Let’s say on January 1 a gym has 100 people in it. The owners know from previous years that in a month that number will be 20. Do you want to be in the majority or the minority?

I simply refused to let myself settle for the majority. Every day I didn’t want to go to the gym I’d just tell myself, “This is the first step to being in the group of 80.” If that didn’t work I’d pretend I had to tell the hottest girl in the world I wasn’t going to the gym today because I was tired. There’s no way I could actually say that out loud to her so before I knew it I’d be on my way to the gym.

Approach it like a baby

When you’re starting something new, picture yourself as a baby. If a baby is trying to learn to walk it doesn’t happen overnight. They don’t practice walking, take a few months off, and then try again. The reality is that the process takes time and the practice is relatively frequent.

Whenever I’m about to practice handstands, I take a moment to acknowledge the handstand is new to me and that I’m essentially a baby trying to learn how to stand on my hands. This puts the learning process in perspective which also reduces my stress so I’m not so hard on myself. Again, a baby doesn’t learn how to walk overnight and neither will I.

Experiment with practice

Depending on what you’re doing, it’s worth spending some time experimenting with how you practice. When I first started working out I’d do my cardio at home on a stationary bike. To help with the cardio, I’d watch an episode of Lost at the same time. I was going to be on the bike for 40 minutes either way but I found one episode of Lost was easier to digest than 40 minutes.

I’ve found drastic differences within music as well. When I’m practicing painting, I’ve noticed one continuous piece of upbeat music to be much better for pushing me into flow state. EDM sets, followed by podcasts and audiobooks, have been my new go-to pairings with workouts or other habits which don’t require constant thinking.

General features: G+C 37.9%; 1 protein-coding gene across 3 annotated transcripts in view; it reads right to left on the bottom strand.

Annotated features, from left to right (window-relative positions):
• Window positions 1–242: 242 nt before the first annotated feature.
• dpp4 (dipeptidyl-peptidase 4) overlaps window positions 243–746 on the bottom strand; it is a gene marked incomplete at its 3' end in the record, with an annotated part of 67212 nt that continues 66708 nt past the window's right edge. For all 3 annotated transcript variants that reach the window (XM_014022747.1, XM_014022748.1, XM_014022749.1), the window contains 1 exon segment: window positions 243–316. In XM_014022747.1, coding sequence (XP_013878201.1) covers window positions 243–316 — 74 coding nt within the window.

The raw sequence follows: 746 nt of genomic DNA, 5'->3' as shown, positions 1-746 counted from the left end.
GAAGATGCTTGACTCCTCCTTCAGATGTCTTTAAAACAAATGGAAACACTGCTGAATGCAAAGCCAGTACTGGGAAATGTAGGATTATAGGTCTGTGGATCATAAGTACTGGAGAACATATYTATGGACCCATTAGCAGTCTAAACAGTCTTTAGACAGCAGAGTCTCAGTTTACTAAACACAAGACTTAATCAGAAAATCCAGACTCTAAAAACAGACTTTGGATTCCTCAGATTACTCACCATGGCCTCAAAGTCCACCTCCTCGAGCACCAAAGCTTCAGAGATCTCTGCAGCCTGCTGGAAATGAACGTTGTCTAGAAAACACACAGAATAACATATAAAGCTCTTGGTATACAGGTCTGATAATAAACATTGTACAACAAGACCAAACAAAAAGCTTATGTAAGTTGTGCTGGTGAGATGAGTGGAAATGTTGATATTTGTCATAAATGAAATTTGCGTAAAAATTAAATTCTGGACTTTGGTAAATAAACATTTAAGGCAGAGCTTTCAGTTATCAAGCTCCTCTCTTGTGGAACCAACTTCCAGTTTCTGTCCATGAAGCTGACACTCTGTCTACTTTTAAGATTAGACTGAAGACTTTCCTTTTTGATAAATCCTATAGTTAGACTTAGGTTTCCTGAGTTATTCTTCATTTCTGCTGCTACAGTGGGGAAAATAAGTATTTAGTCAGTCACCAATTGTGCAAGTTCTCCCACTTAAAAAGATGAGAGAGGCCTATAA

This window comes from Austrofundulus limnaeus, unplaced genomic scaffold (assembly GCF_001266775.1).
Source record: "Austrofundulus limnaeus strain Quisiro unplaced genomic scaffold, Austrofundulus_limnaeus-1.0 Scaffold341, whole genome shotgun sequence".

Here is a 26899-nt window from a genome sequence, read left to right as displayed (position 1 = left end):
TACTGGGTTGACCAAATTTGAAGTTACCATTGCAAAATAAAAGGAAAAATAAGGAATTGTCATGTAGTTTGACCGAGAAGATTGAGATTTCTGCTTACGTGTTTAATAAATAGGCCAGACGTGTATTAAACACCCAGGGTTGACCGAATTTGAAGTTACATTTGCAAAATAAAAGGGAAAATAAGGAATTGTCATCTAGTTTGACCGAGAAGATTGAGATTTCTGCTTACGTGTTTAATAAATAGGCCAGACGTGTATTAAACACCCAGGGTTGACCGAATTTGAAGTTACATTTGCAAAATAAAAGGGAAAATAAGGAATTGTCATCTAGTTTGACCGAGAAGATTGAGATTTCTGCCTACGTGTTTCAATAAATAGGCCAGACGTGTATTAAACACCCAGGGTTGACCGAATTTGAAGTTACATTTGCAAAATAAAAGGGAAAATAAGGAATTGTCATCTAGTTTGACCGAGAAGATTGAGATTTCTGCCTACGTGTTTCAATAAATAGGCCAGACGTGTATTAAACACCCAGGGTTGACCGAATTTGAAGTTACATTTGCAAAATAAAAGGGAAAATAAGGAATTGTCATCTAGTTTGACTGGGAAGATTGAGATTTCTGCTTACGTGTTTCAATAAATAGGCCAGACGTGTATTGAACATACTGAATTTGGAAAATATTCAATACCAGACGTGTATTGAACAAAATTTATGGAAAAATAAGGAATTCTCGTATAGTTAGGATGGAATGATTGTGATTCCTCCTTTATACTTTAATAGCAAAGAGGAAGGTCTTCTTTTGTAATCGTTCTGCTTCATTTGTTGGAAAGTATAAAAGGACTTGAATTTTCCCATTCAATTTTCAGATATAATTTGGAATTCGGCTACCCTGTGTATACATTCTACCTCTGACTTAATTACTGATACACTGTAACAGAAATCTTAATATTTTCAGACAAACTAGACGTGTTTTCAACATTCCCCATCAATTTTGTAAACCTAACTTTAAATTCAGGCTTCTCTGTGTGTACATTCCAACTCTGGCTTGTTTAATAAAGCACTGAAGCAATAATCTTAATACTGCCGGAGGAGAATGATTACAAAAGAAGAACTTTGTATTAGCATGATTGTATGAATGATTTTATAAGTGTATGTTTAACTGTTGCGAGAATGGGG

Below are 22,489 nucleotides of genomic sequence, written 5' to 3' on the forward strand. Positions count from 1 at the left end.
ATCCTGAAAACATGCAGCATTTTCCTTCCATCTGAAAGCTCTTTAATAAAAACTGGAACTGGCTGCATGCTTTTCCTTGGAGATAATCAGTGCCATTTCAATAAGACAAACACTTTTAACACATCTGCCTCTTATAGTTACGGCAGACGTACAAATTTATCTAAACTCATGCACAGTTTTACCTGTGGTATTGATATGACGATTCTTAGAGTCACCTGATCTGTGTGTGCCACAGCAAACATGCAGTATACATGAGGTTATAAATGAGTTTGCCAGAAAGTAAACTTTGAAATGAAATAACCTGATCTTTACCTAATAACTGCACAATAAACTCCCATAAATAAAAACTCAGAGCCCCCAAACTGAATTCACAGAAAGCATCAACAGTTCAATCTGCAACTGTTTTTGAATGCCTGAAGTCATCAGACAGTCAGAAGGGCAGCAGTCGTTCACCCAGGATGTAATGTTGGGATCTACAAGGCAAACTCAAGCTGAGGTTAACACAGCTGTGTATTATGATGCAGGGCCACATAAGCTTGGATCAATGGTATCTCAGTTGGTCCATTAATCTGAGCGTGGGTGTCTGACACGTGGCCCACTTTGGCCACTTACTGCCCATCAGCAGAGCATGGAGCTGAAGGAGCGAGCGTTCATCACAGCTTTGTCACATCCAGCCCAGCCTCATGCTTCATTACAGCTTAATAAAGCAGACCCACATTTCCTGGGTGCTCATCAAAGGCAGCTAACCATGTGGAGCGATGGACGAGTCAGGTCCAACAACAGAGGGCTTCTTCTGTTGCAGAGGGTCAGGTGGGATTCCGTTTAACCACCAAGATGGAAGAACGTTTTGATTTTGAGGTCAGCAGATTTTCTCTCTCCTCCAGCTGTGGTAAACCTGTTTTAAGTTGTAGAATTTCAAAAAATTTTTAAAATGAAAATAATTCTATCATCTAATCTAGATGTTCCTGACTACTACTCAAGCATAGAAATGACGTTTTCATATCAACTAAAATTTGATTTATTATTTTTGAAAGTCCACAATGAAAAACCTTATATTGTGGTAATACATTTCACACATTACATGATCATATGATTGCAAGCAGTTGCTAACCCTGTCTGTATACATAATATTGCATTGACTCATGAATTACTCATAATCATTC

Reframe practice into different terms

For some reason I thought building a habit of weightlifting was like beating the final boss in a game. I expected everything else that followed to feel much easier.

The reality is it’s a lot like any other skill that takes time to develop. So when you move on to something else, in my case it’s digital painting, you realize the entire process essentially starts over. You go back to sucking which means you go back to finding reasons to procrastinate.

The difference is that it’s just a little bit easier than it was the time before because you’ve pushed through in the past and you know the process takes time. You’ve already proven it to yourself at least once.

In this case, I actually reframe my new habit as my old one. Rather than tell myself I need to sit down and practice painting, I pretend I need to sit down at my computer and “go for a run”. That habit has been built and it’s rare for me to bitch out. For some bizarre reason walking up to my computer, opening Photoshop, and telling myself I just need to run actually makes it easier for me to do. It may not make sense, but I’ll run with it.